You can count us among the cinephiles of the world, with a special and deep appreciation for the cinematic work of the late, great Burt Reynolds. When it comes to notable movies, they all seem to have a few things, including a top-notch cast, compelling characters, engaging narrative, and of course a memorable tagline. Think “To Infinity and Beyond” (Toy Story); “I’ll be back” (The Terminator); and “Show me the money” (Jerry McGuire) that brings us to the subject of this Weekly Wire – the money that has or has not flowed into US stocks over the past few years and what it could mean for the durability of this new bull market .
Americans have been net buyers of bonds and net sellers of stocks since January 2018. Around $ 659 billion will go into fixed income mutual funds and ETFs, and $ 316 billion will come from mutual fund and ETF stocks (excluding share buybacks), with much of the capital exiting stocks in 2020. We are sure that many of these businesses have been driven by a number of financial planning factors, including age and upcoming retirement. However, we are also sure that many of these deals were driven by skepticism about the outlook for the U.S. economy and the stock market – an understandable consideration given the impact COVID-19 has on both.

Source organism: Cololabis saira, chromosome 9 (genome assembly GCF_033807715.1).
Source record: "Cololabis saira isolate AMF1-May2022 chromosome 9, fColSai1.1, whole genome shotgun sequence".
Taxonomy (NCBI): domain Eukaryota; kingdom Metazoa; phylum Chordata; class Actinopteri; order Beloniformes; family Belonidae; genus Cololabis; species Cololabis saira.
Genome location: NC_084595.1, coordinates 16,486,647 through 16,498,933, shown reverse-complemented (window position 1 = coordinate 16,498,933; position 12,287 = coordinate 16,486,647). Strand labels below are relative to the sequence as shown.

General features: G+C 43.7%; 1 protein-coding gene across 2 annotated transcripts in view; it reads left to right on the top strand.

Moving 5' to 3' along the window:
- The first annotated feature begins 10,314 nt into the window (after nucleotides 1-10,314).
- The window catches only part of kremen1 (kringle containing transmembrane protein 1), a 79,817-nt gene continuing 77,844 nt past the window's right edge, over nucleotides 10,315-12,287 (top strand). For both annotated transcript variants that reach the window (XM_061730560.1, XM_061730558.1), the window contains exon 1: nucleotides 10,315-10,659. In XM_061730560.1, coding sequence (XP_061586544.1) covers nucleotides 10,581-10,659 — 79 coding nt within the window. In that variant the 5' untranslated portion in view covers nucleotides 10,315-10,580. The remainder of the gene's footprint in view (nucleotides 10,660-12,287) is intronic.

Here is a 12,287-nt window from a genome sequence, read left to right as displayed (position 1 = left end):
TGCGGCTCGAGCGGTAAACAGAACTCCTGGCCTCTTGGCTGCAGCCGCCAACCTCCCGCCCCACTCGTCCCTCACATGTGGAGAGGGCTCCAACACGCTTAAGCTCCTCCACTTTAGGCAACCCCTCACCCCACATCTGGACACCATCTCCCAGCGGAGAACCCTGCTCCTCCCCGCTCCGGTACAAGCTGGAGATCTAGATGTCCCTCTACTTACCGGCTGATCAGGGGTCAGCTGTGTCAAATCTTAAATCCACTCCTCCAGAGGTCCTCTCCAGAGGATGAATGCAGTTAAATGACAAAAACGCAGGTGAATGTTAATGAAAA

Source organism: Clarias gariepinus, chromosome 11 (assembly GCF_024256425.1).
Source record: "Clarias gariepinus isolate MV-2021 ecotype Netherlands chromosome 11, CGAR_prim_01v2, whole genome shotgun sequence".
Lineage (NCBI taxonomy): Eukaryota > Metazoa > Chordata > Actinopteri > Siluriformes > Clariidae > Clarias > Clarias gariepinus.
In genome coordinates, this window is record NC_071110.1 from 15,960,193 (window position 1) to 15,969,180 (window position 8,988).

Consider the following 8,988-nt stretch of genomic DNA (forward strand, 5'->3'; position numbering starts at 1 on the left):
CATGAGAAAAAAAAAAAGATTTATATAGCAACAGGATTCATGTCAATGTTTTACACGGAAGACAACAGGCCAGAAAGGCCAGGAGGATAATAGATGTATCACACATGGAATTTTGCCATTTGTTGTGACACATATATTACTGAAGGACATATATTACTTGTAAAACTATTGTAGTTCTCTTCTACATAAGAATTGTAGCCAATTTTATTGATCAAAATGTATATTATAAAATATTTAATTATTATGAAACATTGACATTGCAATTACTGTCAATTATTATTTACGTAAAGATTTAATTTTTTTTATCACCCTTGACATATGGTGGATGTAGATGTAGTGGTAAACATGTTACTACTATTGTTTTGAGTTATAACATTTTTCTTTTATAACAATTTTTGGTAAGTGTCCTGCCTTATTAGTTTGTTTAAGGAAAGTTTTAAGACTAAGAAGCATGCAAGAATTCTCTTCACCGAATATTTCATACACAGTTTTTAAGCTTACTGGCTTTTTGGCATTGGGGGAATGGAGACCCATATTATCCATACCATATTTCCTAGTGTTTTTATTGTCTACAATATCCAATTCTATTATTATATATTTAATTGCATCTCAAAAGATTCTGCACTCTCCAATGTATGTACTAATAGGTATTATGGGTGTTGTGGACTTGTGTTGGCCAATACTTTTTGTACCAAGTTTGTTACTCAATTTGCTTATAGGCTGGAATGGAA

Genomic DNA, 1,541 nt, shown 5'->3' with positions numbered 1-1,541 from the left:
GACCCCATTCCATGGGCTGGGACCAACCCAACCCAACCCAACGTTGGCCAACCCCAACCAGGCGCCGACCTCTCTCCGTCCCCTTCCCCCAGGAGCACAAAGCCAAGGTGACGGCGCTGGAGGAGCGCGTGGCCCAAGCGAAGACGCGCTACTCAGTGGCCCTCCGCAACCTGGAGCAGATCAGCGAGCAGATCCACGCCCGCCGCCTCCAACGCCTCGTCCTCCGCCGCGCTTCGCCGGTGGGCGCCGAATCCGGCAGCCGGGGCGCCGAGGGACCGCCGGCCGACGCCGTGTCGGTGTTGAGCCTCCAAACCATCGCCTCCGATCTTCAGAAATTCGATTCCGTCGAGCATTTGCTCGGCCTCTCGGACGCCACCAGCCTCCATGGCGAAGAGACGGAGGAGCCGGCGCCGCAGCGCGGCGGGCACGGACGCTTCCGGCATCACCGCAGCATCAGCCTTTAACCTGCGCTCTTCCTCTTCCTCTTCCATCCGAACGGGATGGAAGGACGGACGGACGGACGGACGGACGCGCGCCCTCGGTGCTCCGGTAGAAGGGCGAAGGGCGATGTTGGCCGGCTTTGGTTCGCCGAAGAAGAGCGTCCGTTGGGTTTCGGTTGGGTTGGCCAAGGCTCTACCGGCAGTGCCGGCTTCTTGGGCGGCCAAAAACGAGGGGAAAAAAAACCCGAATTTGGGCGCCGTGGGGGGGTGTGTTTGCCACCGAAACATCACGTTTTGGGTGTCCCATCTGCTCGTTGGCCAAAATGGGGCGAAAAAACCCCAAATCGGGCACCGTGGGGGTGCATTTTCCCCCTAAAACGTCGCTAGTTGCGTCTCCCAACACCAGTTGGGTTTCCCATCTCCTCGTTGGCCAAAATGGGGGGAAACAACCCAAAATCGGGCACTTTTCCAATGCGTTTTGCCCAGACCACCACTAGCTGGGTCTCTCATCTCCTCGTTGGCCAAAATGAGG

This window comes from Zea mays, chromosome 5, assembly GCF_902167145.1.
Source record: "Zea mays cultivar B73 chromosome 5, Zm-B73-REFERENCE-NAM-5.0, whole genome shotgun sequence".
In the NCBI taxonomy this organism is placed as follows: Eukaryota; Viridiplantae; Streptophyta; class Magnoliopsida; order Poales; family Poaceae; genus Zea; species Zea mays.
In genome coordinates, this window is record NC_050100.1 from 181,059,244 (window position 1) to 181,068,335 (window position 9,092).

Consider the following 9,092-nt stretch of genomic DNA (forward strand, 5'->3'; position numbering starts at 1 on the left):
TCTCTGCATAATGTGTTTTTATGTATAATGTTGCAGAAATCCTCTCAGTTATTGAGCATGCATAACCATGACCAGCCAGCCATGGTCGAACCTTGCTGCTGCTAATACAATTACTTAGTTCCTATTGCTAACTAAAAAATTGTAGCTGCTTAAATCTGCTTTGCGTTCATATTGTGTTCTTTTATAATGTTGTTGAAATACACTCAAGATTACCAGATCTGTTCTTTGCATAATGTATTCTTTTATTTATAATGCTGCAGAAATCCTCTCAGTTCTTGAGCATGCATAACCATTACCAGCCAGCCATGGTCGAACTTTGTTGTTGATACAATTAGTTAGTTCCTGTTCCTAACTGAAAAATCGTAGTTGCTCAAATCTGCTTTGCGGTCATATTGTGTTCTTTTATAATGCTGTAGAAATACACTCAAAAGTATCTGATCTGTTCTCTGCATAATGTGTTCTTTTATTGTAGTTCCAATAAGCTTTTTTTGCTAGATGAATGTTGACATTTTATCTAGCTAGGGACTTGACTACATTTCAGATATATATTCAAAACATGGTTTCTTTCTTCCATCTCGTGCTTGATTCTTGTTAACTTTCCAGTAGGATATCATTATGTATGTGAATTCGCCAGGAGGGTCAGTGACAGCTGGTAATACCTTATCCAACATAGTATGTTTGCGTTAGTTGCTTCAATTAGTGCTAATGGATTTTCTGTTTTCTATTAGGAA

Let’s put aside what – we hope and expect – a one-time pandemic catalyzing a bear market is and focus on what has historically happened to or caused a stock market spike. The economy is in full swing, inflation and interest rates are rising, valuations are getting quite strained, and investors have embraced stocks as an asset class. This means that there is no one left to buy, but many people who can sell. Today the economy is only just getting up; Inflation and interest rates are low; The valuation of the S&P 500 index is elevated, but much of it is driven by companies with a P / E multiple, which is justified by disruptive business models, and investors have been balanced avoiding stocks. Chances are this fledgling bull market will show investors the money in the years to come.
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The views expressed are those of Brinker Capital and are not intended as investment advice or recommendation. For informational purposes only. Brinker Capital, Inc., a registered investment advisor.
Tagged: weekly wire, market outlook, Tim Holland, COVID-19, S&P 500 index, US stocks, US economy, bull market
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